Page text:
At Gurukuls, students lived with their teachers until completing their studies – helping strengthen relationships between teacher and pupil. Curriculum included four Vedas, six Vedangas, Upanishads and darshanas which were taught systematically and structured way.

Prior to commencing a class, a guru would conduct tests on his students by asking questions and assessing their understanding of previous lessons. Teachers then would move them onto their next lesson accordingly. This method of testing students was novel compared with current education systems; it provided an effective means of teaching and tracking student progress.


Goshthi is an ancient Sanskrit word meaning ‘place where students stay and study”. This concept has inspired modern education systems while offering students a valuable way of learning about India’s rich cultural traditions.

At one time, people in India primarily learned through informal means. Students attended home, temples, pathshalas, chatus and tols for classes that provided vocational education that helped them be successful in their chosen fields. This method served as the main form of education.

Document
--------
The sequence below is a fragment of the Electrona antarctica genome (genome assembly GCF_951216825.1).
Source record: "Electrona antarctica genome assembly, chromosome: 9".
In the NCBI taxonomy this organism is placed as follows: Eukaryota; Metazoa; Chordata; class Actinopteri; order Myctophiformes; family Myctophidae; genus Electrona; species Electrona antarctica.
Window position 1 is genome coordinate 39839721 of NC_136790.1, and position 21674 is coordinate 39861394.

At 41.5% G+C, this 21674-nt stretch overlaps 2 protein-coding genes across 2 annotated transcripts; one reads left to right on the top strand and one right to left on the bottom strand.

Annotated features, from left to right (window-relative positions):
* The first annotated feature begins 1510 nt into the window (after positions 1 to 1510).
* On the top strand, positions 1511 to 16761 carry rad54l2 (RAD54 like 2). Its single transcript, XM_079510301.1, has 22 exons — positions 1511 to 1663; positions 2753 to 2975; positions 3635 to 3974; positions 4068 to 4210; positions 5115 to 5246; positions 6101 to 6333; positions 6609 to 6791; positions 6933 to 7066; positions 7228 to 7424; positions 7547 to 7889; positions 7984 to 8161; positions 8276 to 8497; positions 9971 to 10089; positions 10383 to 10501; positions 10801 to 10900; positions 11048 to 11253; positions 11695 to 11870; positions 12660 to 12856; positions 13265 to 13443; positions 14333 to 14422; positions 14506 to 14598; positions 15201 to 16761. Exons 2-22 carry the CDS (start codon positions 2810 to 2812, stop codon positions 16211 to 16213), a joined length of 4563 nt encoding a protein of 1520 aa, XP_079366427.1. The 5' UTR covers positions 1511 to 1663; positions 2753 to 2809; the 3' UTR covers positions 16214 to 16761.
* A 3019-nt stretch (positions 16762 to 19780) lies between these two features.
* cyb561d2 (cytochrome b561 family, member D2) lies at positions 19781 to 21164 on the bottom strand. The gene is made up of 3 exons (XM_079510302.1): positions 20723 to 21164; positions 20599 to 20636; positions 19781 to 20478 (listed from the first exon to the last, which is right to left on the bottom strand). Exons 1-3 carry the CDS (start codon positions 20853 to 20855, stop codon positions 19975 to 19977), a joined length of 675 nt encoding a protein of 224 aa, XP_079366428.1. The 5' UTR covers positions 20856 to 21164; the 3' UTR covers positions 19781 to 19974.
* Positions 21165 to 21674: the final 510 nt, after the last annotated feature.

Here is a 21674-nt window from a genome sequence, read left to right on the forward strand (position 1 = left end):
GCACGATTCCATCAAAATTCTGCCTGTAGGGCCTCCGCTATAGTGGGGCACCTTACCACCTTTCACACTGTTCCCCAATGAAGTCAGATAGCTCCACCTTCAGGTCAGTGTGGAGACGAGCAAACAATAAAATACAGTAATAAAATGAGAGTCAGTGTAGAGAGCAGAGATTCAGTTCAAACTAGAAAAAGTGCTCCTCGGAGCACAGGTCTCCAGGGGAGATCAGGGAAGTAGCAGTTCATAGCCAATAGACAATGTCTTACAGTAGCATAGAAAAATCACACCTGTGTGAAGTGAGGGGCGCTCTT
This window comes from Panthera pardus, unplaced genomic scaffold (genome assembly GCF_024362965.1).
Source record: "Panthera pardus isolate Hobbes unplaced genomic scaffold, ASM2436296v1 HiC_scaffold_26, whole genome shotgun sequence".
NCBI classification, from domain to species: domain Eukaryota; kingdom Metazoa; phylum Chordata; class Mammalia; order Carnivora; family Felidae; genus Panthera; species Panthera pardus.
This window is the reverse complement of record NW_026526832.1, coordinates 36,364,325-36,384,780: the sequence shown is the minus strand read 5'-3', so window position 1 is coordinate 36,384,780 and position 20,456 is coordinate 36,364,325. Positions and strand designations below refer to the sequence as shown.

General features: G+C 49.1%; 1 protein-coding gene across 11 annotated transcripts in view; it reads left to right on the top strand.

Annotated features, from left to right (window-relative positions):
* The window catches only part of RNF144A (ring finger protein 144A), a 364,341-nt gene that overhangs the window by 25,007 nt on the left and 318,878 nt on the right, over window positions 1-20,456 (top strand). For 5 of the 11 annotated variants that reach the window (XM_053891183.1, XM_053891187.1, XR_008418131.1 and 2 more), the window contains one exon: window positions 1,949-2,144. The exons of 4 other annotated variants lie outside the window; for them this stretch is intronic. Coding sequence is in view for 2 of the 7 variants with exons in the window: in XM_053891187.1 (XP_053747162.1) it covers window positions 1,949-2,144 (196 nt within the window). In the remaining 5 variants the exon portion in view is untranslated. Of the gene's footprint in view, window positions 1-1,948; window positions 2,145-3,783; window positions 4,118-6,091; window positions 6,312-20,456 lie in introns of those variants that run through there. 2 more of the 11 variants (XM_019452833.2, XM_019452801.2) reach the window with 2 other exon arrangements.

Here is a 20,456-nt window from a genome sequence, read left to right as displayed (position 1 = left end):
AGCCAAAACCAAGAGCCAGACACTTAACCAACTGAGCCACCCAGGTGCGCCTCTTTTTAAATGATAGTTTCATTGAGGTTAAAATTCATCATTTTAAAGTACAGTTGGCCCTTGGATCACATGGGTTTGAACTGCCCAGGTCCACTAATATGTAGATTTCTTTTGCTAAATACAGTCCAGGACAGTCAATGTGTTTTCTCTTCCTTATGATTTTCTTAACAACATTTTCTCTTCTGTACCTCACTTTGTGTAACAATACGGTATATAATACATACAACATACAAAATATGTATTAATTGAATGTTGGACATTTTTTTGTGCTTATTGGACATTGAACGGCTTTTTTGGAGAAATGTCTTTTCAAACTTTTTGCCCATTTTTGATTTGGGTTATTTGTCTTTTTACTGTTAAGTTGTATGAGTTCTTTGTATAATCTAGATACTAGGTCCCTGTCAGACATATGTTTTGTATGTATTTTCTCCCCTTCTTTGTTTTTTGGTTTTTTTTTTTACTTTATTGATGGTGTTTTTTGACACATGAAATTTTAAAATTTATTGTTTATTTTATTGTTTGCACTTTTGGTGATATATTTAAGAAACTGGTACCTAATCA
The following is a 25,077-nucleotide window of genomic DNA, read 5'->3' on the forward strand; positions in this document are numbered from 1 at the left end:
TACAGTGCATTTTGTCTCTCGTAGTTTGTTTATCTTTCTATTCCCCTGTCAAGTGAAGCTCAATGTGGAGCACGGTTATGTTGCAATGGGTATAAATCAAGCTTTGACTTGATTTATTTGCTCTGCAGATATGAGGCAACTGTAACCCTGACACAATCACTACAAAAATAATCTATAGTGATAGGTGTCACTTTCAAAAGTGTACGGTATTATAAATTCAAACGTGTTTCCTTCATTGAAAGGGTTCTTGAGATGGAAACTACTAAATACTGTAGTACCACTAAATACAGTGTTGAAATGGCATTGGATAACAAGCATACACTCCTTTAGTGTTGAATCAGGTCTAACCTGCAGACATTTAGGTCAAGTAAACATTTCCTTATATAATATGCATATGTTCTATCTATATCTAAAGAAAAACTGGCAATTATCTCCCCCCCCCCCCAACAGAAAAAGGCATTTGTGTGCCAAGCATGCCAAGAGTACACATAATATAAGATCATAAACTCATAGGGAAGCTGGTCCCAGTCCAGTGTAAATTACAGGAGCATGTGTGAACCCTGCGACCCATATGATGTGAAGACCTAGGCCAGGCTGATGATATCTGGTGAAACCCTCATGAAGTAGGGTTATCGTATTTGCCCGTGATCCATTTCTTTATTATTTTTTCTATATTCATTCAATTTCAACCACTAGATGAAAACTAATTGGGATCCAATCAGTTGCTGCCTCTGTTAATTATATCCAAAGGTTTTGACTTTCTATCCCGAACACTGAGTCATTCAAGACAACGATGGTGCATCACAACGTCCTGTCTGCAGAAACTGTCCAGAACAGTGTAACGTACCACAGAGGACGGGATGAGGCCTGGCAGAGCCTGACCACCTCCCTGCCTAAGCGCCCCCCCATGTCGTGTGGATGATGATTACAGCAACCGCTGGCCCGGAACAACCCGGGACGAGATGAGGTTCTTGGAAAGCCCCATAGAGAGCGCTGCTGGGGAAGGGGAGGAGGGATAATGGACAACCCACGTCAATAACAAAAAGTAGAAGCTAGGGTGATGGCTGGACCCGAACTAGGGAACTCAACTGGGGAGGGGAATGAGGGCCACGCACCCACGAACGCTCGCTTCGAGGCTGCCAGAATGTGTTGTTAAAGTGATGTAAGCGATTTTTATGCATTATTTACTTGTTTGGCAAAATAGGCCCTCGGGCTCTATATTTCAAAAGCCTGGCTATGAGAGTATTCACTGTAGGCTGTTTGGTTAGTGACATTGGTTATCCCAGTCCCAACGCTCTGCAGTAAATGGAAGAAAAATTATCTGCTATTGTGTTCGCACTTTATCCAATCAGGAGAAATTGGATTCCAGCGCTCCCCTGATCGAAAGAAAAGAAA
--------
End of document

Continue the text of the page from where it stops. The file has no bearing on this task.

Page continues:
Ancient Indian education system focused heavily on human transformation at all levels – soul, body and mind. The goal was to free students from ignorance while unleashing their potentialities; lessons were tailored specifically to an individual student’s aptitudes, interests and tendencies; celibacy was required during studies until completion was reached.

The Gurukul system of education was one of the earliest forms of public school. Students attending these learning centres were exposed to ancient texts such as Vedas, Upanishads and Buddhism’s major schools – initially taught orally up until 1300-1500 BC when Rig Veda was written down and commented upon by its sages of that time.


Ancient Indian education systems placed an emphasis on developing individuals holistically. This included developing both knowledge and ethical traits such as humility, truthfulness, self-reliance and respect for all creatures – this form of instruction being typically delivered within gurukuls, parishads or ashrams.

The curriculum consisted primarily of four Vedas, six Vedangas, Upanishads, Puranas and Tarka Shastra. Students also studied astronomy, mathematics, medicine philosophy religion – although foreign cultures and languages were generally neglected.

Student were expected to live with their teacher until completion of his studies, which meant foregoing all pleasures and luxuries – such as talking with friends, visiting homes or playing certain musical instruments – until this process had been completed. Their teacher served as sole guardian during this period. Students must abide by all school regulations including brahmacharya (strict self-discipline and control measures), including following all rules regarding brahmacharya observance.